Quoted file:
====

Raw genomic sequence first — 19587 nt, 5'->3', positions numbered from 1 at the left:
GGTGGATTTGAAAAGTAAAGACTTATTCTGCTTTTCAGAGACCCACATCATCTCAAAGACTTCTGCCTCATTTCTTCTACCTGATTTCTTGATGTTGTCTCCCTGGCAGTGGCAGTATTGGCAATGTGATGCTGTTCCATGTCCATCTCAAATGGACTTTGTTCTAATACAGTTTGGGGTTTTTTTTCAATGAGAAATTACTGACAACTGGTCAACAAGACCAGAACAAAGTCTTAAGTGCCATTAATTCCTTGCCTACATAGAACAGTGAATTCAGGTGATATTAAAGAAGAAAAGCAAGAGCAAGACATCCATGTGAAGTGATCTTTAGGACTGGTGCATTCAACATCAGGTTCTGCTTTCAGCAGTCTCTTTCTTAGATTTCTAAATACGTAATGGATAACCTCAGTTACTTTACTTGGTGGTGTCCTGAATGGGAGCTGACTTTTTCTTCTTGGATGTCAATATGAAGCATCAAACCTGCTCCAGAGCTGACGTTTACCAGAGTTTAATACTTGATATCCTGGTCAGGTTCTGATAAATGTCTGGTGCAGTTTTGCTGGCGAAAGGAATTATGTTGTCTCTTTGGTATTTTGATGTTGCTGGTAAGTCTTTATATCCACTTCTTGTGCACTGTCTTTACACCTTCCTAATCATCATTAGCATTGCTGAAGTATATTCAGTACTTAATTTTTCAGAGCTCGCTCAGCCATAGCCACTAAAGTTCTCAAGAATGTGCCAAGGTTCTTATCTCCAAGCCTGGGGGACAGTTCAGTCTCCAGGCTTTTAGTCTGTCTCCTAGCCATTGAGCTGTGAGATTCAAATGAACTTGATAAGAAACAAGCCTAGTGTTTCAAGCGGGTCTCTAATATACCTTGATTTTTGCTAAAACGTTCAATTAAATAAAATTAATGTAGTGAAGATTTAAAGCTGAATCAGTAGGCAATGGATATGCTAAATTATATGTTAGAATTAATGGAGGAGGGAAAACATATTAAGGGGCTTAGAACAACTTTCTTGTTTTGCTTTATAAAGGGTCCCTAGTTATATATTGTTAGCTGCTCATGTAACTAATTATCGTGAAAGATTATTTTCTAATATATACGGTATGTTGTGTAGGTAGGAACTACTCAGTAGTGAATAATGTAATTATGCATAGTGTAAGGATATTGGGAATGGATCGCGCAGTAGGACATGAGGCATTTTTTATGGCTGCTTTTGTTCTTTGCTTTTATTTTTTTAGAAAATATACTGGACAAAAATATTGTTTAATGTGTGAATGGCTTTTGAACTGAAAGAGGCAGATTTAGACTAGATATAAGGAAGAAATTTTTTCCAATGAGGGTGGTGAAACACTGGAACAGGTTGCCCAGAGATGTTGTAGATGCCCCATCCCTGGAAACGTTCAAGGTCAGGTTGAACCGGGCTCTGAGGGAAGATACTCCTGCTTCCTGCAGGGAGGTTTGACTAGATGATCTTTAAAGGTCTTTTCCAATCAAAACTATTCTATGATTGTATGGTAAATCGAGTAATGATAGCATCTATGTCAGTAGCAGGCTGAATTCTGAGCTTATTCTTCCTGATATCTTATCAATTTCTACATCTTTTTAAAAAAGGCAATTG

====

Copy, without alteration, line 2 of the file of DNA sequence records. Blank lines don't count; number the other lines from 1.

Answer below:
GGTGGATTTGAAAAGTAAAGACTTATTCTGCTTTTCAGAGACCCACATCATCTCAAAGACTTCTGCCTCATTTCTTCTACCTGATTTCTTGATGTTGTCTCCCTGGCAGTGGCAGTATTGGCAATGTGATGCTGTTCCATGTCCATCTCAAATGGACTTTGTTCTAATACAGTTTGGGGTTTTTTTTCAATGAGAAATTACTGACAACTGGTCAACAAGACCAGAACAAAGTCTTAAGTGCCATTAATTCCTTGCCTACATAGAACAGTGAATTCAGGTGATATTAAAGAAGAAAAGCAAGAGCAAGACATCCATGTGAAGTGATCTTTAGGACTGGTGCATTCAACATCAGGTTCTGCTTTCAGCAGTCTCTTTCTTAGATTTCTAAATACGTAATGGATAACCTCAGTTACTTTACTTGGTGGTGTCCTGAATGGGAGCTGACTTTTTCTTCTTGGATGTCAATATGAAGCATCAAACCTGCTCCAGAGCTGACGTTTACCAGAGTTTAATACTTGATATCCTGGTCAGGTTCTGATAAATGTCTGGTGCAGTTTTGCTGGCGAAAGGAATTATGTTGTCTCTTTGGTATTTTGATGTTGCTGGTAAGTCTTTATATCCACTTCTTGTGCACTGTCTTTACACCTTCCTAATCATCATTAGCATTGCTGAAGTATATTCAGTACTTAATTTTTCAGAGCTCGCTCAGCCATAGCCACTAAAGTTCTCAAGAATGTGCCAAGGTTCTTATCTCCAAGCCTGGGGGACAGTTCAGTCTCCAGGCTTTTAGTCTGTCTCCTAGCCATTGAGCTGTGAGATTCAAATGAACTTGATAAGAAACAAGCCTAGTGTTTCAAGCGGGTCTCTAATATACCTTGATTTTTGCTAAAACGTTCAATTAAATAAAATTAATGTAGTGAAGATTTAAAGCTGAATCAGTAGGCAATGGATATGCTAAATTATATGTTAGAATTAATGGAGGAGGGAAAACATATTAAGGGGCTTAGAACAACTTTCTTGTTTTGCTTTATAAAGGGTCCCTAGTTATATATTGTTAGCTGCTCATGTAACTAATTATCGTGAAAGATTATTTTCTAATATATACGGTATGTTGTGTAGGTAGGAACTACTCAGTAGTGAATAATGTAATTATGCATAGTGTAAGGATATTGGGAATGGATCGCGCAGTAGGACATGAGGCATTTTTTATGGCTGCTTTTGTTCTTTGCTTTTATTTTTTTAGAAAATATACTGGACAAAAATATTGTTTAATGTGTGAATGGCTTTTGAACTGAAAGAGGCAGATTTAGACTAGATATAAGGAAGAAATTTTTTCCAATGAGGGTGGTGAAACACTGGAACAGGTTGCCCAGAGATGTTGTAGATGCCCCATCCCTGGAAACGTTCAAGGTCAGGTTGAACCGGGCTCTGAGGGAAGATACTCCTGCTTCCTGCAGGGAGGTTTGACTAGATGATCTTTAAAGGTCTTTTCCAATCAAAACTATTCTATGATTGTATGGTAAATCGAGTAATGATAGCATCTATGTCAGTAGCAGGCTGAATTCTGAGCTTATTCTTCCTGATATCTTATCAATTTCTACATCTTTTTAAAAAAGGCAATTG